Is it expected to believe that every book of the Bible is written in a non-fictional context?

I love the book of Esther, as a child it was my favorite book in the Bible. But as I’m reading it now that I am older, it sounds very fictional. I know a lot of the things in the Bible sound “too crazy to be true” but the book of Esther feels like im reading a novel. Is the book of Esther historically backed? And if it is not are Christians expected to take it as fact? Or would it be fine to view it as fiction?

Hi, @maltop206👋

Honestly, my first reaction to your inquiry was a smile :slight_smile:. Indeed there’s a princess :princess: inside every girl/woman. I have 3 princesses with me together with their queen mother (I’m not a king, though, I’m their servant-leader). And my younger ones once asked me why there were very few princess/queen stories in the Bible.

But to share my thoughts on your question…

It might surprise you, but in reality truth can be stranger than fiction. The amazing turn of events in the narrative of Esther may seem so fictitious but if you will give time to research and read of more current accounts of Christian experience, you will be amazed what marvellous works the Lord has done because of prayer.

Try to read about missionary experiences and your amazement at Haman’s ironic demise will fade in contrast to these missionaries’s supernatural survival stories. One is of the tribal missionary wives continuing to serve their husbands’ murderers consequently winning them over to Christ. Of honest prisoner admitting to a escape plan to his warder only to be accompanied and greatly helped in their escape by the same person. My favorite is that of George Mueller, serving empty plates to his orphan-wards to be filled with supplies from a failed delivery of a food merchant.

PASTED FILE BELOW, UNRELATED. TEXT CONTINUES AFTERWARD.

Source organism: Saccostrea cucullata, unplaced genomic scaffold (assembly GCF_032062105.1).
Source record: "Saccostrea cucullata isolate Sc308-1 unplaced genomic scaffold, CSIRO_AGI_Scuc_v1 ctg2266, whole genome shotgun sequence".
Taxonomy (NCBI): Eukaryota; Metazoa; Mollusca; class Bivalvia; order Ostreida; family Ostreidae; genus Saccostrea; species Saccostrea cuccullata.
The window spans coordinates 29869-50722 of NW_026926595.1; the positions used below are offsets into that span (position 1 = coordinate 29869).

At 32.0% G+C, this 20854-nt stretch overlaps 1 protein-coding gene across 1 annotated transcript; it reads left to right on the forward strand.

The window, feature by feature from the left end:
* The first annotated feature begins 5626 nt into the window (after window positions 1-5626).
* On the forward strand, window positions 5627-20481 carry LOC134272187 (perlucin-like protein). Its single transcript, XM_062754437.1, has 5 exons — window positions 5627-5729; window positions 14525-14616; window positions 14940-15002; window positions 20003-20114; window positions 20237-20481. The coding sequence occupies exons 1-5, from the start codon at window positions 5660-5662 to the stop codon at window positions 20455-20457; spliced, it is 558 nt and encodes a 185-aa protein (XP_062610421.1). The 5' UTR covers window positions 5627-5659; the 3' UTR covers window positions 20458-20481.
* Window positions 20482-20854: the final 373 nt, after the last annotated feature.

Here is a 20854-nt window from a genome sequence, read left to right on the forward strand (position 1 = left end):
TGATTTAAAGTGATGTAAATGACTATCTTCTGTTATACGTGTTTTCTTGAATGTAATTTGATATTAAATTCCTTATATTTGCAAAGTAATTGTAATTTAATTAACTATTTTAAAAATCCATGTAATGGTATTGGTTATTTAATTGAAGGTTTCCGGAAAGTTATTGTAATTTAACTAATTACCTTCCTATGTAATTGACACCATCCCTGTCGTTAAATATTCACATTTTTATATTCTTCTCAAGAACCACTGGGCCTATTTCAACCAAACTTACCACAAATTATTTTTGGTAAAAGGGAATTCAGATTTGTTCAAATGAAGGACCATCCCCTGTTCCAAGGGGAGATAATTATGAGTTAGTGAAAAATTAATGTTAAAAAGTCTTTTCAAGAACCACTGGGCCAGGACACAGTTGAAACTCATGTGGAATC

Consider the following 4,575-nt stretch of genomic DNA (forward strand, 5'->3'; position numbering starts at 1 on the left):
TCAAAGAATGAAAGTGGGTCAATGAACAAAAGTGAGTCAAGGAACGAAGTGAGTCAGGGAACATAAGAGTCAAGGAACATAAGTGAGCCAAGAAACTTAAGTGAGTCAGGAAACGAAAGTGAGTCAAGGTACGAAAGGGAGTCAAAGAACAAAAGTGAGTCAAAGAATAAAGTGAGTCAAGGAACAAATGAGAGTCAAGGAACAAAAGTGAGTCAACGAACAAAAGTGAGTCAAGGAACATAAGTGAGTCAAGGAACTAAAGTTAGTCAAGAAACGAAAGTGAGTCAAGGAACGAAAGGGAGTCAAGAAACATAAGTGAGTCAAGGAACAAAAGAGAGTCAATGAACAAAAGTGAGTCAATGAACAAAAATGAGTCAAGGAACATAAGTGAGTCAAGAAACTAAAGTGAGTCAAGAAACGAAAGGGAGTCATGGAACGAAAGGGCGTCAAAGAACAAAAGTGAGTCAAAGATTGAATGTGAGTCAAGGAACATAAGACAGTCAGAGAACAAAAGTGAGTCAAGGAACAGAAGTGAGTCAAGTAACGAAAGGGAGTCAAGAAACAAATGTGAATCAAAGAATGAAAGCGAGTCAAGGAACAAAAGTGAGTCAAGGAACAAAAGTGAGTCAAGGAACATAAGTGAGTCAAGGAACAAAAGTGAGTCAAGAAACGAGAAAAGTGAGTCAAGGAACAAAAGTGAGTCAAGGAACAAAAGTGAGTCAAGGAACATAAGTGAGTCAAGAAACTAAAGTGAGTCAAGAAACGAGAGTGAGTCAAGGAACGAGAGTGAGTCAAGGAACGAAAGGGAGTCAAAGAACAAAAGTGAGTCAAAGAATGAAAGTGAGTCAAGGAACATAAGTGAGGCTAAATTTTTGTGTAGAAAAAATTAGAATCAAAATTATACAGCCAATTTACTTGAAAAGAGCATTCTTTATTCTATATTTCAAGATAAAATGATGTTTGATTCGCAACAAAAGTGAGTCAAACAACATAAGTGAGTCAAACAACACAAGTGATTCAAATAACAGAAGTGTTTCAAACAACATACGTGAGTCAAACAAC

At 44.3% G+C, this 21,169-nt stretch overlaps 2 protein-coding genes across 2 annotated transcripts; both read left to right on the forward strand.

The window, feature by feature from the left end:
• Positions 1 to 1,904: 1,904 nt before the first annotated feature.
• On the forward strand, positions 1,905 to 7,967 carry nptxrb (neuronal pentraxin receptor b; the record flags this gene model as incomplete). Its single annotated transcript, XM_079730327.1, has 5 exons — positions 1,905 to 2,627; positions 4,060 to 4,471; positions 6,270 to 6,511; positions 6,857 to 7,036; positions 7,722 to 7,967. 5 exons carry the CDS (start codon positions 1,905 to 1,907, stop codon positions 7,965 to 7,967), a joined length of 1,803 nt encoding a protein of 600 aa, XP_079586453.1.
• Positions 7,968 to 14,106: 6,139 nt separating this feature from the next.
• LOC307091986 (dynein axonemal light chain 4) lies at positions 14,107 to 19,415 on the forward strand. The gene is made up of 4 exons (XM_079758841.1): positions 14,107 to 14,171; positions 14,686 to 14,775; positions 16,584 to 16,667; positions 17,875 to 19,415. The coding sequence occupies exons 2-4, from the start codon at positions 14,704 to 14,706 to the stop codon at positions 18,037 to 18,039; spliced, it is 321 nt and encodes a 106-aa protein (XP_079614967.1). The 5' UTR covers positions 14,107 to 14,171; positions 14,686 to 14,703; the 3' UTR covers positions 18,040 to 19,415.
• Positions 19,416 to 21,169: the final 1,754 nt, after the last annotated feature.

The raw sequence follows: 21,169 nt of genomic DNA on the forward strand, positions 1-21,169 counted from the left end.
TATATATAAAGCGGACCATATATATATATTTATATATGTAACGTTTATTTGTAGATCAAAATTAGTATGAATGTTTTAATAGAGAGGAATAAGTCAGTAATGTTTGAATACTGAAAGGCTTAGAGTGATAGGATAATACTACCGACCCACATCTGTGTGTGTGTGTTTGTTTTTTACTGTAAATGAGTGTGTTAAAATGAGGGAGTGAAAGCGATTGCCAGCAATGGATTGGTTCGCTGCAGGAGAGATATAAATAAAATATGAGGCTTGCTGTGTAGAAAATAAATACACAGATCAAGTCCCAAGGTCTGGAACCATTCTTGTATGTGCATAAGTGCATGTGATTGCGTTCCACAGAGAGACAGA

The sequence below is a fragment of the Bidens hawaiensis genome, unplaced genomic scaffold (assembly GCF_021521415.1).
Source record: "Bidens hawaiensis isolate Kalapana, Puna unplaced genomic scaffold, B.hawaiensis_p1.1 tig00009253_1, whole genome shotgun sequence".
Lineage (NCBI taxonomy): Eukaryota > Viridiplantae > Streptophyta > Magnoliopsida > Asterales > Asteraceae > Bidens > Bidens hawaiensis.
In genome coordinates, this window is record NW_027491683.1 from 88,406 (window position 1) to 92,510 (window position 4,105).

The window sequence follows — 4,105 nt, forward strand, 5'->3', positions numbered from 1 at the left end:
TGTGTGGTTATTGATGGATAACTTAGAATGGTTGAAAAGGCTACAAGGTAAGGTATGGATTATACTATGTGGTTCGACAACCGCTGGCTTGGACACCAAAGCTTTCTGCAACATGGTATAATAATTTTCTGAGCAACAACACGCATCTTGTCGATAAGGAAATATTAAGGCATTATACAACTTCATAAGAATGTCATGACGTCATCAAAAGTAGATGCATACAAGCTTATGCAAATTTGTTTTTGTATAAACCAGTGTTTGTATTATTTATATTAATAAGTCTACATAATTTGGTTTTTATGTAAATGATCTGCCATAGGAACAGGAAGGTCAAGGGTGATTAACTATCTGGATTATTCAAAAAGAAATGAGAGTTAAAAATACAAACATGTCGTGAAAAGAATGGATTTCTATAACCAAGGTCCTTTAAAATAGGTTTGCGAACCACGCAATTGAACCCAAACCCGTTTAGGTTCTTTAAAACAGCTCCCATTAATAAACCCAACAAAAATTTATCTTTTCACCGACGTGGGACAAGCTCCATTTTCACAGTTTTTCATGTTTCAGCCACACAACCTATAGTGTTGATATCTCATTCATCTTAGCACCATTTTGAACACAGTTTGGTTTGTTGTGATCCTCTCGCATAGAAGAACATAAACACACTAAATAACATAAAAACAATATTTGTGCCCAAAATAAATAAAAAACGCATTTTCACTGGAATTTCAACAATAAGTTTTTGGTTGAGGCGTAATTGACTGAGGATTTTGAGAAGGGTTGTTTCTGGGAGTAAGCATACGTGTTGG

I’m not an expert in history or archeology, but it is safe to say that the characters of Esther are archeologically confirmed, historical figures. Non-adherents understandably designate the book of Esther as a historical fiction (i.e. an imaginative presentation of historical facts, a novella). But recognizing both the archeological discovery and the Lord’s faithfulness, the one supplementing the other, Bible believers should be affirmed in their faith in this book’s historical accuracy of the characters mentioned and the Lord’s faithful and wonderful protection of His people. And history continuously confirms this truth. (Only the nation of Israel is known to have survived so long absence and alienation from their land, from AD 70 to 1948, and to have mingled with many nations, and was able to be reunited and reinstituted back into their land [Jer.29:14] and retain their ancient language [Zeph.3:8]).

People are instructed to search the Scriptures (John 5:39) and are invited by God to reason (Isa.1:18). He would have wanted us to approach Him with a child-like faith (Mark 10:15), but he also welcomes those who would have more facts and invites them to have faith (John 20:25,27).

Bible fictions are usually readily identifiable (such as the many parables). Unless we could find some distinguishing characteristic in the narrative to consider it a fiction (or an allegory or a metaphor), it should be accepted at face value.

I pray that you would come again to see the Bible with the same amazement and faith when you were a child and be able to stand for it as a grown-up, rational believer.

Hope this helps :slight_smile:

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Thank you so much, your reply was very thoughtful and it shared much more that answered other questions I had! I also see how i have been relying on my logic instead of God. Thank you!

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I’m glad it helped :blush: